The Navy has identified a need for External Payload Deployment Systems (EPADS) for cylindrical Unmanned Underwater Vehicles (UUVs) between 5 and 21 inches in diameter. ARMADA Marine Robotics has assembled a team of experts to address this need with this Phase II SBIR. This effort will build upon our successful Phase I Base effort that determined an A-Size (4.875 diameter x 36 ) payload body as a suitable form factor for delivering a 5kg module. Under Phase I work we validated hydrodynamic simulations with in-water testing to quantify the effects of multiple payloads and payload configurations on vehicle endurance and controllability. In-water tests were conducted with proprietary hydrodynamic A-Size dummy payloads carried on a REMUS 600 UUV. It was confirmed that two A-Size external payloads would not decrease the UUV mission time by more than 25% and the parasitic drag of the mounting hardware would be less than 10% over the unmodified vehicle drag. EPADS is based on previous work at the Woods Hole Oceanographic Institution (WHOI) in deliverable transponders. The approach uses a payload that can be neutrally ballasted in a range of seawater densities, including freshwater, so that it has no effect on host UUV buoyancy when attached. Upon receiving an acoustic release command from the UUV, a motor opens a valve that floods a vacuum, making the payload negatively buoyant, and the payload detaches and descends to the seafloor target location. The UUV, which sees no net ballast change upon release of the payload and maintains neutral buoyancy throughout the deployment. WHOI has expressed interest in licensing and we will continue to partner with WHOI for development in Phase II. Work under the Phase II Base effort will include fabrication of the A-Size prototype designed in the Phase I Option, followed by bench, dockside, and tank validation testing. After a Critical Design Review, a revised design will be made and four units fabricated. Tank and open-water testing will be conducted to quantify deployment accuracy under, leveraging a REMUS 600 UUV as the host vehicle for the open-water tests. A Phase II Option is proposed that expands external payload deployment capabilities to other module sizes and classes of UUVs.

UUVs have become a workhorse for a wide variety of defense, commercial, and scientific missions. Advances in both Artificial Intelligence and Machine Learning (AI/ML) and battery capacity, driven by well-capitalized related fields such as self-driving and electric automobiles, will enable unmanned platforms to perform longer, more complex, and increasingly adaptive missions. With these advantages in place, future unmanned assets will have more potency and enable new capabilities. The capability to deploy payloads, which can deliver a wide range of effects, represents a compelling action to future Naval assets. This modular system of systems approach also helps to achieve the Navys vision of a more distributed fleet. UUVs are routinely used for detecting and classifying targets on the seafloor using sensors such as sonars, magnetometers, and cameras. Detection and classification may occur between two different missions or two different vehicles. The navigation error accumulated between the two, which can be on the order of tens of meters, increases the likelihood of missing the target and prolongs the timeline between detection and reengagement. An EPADS module delivered near a target will allow for faster reengagement of the target by providing an acoustic reference in the same navigation frame as the sensor used for detection and classification. Furthermore, EPADS will have the capacity to deliver sensors as well as communication capabilities to specific locations on the seafloor. Leveraging the UUVs ability to conduct surveys and detect targets, EPADS can be adaptively delivered to those detected target locations and will provide the capability to monitor those target locations over longer timescales than the UUV mission itself affords. EPADS can also be adaptively delivered as acoustic nodes in an undersea communications network in locations that optimize sensor performance or fill gaps in network coverage areas. EPADS is designed to be host-agnostic, carrying its own battery and interfacing with the host platform via acoustic signals. While Phase II Base testing will utilize a REMUS 600 UUV, the Phase II Option is anticipated to adapt EPADS for the Mk 18 Mod 1 Small UUV (SUUV) REMUS 300 variant form factor. Either size EPADS will be readily adaptable to the Mk 18 Mod 2 Medium UUV (MUUV) Iver variant as well.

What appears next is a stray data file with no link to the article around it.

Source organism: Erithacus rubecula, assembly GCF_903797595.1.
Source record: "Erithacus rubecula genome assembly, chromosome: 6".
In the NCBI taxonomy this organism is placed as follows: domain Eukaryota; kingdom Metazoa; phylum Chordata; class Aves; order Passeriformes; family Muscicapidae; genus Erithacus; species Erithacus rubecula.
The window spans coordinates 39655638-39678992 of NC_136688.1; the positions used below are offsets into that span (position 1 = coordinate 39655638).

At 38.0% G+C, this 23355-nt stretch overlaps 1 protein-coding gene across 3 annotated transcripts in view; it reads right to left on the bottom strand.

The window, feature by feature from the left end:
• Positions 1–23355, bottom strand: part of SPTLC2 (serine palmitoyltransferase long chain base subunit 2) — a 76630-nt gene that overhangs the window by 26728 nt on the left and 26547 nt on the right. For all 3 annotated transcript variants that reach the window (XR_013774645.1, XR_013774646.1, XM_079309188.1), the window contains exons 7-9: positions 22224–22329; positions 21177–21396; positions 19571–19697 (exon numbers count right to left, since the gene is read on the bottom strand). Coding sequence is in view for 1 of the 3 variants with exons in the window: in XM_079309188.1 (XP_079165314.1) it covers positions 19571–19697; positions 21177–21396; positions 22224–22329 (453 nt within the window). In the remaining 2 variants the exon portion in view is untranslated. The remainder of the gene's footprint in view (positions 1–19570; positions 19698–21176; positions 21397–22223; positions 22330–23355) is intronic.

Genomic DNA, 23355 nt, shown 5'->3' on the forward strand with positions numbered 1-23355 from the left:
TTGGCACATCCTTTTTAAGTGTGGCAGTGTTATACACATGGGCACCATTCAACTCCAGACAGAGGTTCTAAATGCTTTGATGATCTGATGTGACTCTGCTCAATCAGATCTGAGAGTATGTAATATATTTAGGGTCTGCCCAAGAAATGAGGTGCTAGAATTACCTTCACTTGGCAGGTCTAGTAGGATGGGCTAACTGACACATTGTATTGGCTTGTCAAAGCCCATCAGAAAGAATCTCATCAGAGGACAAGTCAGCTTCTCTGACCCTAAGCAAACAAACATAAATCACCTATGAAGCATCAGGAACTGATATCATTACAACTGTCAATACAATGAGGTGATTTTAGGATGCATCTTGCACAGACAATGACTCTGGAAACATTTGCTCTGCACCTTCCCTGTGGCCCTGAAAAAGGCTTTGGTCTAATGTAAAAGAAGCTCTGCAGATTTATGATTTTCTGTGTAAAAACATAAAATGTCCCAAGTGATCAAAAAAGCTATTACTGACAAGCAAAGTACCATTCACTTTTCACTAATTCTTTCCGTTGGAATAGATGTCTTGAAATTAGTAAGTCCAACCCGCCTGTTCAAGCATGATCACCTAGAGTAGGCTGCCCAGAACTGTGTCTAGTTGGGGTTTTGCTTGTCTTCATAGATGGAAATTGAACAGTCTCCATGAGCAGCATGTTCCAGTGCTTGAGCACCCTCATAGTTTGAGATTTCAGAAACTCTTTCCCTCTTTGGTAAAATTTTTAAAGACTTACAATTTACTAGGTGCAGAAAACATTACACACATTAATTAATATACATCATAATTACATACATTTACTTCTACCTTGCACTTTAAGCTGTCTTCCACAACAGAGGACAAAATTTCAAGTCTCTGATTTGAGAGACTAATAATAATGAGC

Acoustic Communications, UUV, External Payloads, sensor node, Hydrodynamics, Payload Delivery, buoyancy, AUV